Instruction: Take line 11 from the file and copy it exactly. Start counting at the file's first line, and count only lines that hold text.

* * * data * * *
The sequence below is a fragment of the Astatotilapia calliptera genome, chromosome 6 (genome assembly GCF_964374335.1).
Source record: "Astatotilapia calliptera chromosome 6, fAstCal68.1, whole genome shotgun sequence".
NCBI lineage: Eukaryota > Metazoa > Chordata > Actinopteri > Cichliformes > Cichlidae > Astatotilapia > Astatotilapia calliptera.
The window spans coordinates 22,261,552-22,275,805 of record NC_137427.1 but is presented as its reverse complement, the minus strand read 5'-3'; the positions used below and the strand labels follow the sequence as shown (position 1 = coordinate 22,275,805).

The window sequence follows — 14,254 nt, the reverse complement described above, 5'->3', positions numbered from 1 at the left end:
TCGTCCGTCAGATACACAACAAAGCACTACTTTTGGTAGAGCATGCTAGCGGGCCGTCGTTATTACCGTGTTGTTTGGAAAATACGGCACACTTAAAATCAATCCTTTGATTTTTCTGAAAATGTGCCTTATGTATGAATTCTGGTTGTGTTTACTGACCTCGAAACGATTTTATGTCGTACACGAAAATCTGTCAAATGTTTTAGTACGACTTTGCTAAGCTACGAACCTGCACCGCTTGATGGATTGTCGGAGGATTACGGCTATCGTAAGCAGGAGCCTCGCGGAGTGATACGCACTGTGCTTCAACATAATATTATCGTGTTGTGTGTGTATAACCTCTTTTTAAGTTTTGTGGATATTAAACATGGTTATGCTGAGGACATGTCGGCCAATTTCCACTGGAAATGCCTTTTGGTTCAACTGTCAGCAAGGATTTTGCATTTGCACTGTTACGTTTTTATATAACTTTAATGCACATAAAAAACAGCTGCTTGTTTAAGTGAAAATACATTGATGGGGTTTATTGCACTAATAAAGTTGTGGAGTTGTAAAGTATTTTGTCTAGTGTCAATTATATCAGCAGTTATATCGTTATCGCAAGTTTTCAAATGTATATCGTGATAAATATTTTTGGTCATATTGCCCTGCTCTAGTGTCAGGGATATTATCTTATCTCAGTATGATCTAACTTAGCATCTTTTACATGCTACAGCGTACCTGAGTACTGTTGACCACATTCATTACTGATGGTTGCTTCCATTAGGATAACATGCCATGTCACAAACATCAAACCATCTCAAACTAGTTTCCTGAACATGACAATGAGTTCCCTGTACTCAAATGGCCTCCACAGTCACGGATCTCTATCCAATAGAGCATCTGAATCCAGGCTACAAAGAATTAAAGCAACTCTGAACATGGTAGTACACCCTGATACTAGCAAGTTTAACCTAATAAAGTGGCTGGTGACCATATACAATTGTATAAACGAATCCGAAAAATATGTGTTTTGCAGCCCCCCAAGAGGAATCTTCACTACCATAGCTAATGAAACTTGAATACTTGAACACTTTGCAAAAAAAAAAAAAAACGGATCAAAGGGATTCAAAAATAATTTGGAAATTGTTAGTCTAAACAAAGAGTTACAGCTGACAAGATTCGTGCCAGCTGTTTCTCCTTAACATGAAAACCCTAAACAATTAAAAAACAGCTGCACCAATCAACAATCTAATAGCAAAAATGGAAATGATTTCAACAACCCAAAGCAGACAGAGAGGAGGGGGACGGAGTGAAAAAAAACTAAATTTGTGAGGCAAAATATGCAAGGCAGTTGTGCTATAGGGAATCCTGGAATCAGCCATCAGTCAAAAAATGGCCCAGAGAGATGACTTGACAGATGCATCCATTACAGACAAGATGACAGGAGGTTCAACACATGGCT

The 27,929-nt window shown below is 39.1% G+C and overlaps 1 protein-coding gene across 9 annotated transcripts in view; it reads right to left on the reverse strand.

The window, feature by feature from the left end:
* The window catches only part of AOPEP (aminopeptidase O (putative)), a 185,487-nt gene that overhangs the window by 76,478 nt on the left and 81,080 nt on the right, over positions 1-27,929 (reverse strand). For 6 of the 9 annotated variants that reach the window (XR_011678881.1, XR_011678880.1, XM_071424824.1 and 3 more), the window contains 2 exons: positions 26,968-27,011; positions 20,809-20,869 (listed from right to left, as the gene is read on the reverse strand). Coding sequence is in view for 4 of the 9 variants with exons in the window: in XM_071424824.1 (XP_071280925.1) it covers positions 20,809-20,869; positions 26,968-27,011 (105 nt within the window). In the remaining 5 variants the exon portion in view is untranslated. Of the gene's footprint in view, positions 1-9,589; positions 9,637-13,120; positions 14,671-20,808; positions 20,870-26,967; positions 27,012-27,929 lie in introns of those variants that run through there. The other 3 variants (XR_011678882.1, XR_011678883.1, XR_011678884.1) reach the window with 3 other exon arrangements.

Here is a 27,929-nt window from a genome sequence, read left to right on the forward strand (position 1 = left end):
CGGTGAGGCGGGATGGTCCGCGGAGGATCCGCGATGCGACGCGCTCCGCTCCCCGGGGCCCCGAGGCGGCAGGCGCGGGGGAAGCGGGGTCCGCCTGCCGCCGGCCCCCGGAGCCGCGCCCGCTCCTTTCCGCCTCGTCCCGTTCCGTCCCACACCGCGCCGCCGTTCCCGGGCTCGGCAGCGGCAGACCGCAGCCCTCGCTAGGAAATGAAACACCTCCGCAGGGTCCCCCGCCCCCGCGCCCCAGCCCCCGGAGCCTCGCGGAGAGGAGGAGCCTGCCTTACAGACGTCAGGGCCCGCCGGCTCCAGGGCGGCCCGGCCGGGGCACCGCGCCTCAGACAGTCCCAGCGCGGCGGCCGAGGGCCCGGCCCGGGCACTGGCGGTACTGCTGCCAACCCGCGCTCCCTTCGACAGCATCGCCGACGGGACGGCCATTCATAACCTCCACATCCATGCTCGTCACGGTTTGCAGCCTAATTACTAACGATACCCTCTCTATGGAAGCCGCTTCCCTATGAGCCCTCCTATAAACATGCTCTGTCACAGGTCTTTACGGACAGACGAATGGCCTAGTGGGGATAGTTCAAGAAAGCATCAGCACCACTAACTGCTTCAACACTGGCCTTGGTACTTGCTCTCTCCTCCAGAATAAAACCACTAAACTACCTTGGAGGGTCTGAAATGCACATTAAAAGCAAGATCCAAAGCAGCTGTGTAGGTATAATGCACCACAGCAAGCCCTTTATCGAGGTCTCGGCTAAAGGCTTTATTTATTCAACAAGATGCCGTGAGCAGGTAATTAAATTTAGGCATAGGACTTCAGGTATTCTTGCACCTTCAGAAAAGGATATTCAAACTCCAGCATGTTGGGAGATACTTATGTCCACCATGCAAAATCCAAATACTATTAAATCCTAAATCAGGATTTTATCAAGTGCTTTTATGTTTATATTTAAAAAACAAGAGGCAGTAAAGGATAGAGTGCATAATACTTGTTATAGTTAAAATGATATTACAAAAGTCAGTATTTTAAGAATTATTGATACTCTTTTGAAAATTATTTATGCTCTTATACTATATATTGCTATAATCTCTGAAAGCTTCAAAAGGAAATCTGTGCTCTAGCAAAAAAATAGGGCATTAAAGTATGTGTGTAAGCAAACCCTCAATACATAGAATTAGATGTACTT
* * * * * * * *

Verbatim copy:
CGGTGAGGCGGGATGGTCCGCGGAGGATCCGCGATGCGACGCGCTCCGCTCCCCGGGGCCCCGAGGCGGCAGGCGCGGGGGAAGCGGGGTCCGCCTGCCGCCGGCCCCCGGAGCCGCGCCCGCTCCTTTCCGCCTCGTCCCGTTCCGTCCCACACCGCGCCGCCGTTCCCGGGCTCGGCAGCGGCAGACCGCAGCCCTCGCTAGGAAATGAAACACCTCCGCAGGGTCCCCCGCCCCCGCGCCCCAGCCCCCGGAGCCTCGCGGAGAGGAGGAGCCTGCCTTACAGACGTCAGGGCCCGCCGGCTCCAGGGCGGCCCGGCCGGGGCACCGCGCCTCAGACAGTCCCAGCGCGGCGGCCGAGGGCCCGGCCCGGGCACTGGCGGTACTGCTGCCAACCCGCGCTCCCTTCGACAGCATCGCCGACGGGACGGCCATTCATAACCTCCACATCCATGCTCGTCACGGTTTGCAGCCTAATTACTAACGATACCCTCTCTATGGAAGCCGCTTCCCTATGAGCCCTCCTATAAACATGCTCTGTCACAGGTCTTTACGGACAGACGAATGGCCTAGTGGGGATAGTTCAAGAAAGCATCAGCACCACTAACTGCTTCAACACTGGCCTTGGTACTTGCTCTCTCCTCCAGAATAAAACCACTAAACTACCTTGGAGGGTCTGAAATGCACATTAAAAGCAAGATCCAAAGCAGCTGTGTAGGTATAATGCACCACAGCAAGCCCTTTATCGAGGTCTCGGCTAAAGGCTTTATTTATTCAACAAGATGCCGTGAGCAGGTAATTAAATTTAGGCATAGGACTTCAGGTATTCTTGCACCTTCAGAAAAGGATATTCAAACTCCAGCATGTTGGGAGATACTTATGTCCACCATGCAAAATCCAAATACTATTAAATCCTAAATCAGGATTTTATCAAGTGCTTTTATGTTTATATTTAAAAAACAAGAGGCAGTAAAGGATAGAGTGCATAATACTTGTTATAGTTAAAATGATATTACAAAAGTCAGTATTTTAAGAATTATTGATACTCTTTTGAAAATTATTTATGCTCTTATACTATATATTGCTATAATCTCTGAAAGCTTCAAAAGGAAATCTGTGCTCTAGCAAAAAAATAGGGCATTAAAGTATGTGTGTAAGCAAACCCTCAATACATAGAATTAGATGTACTT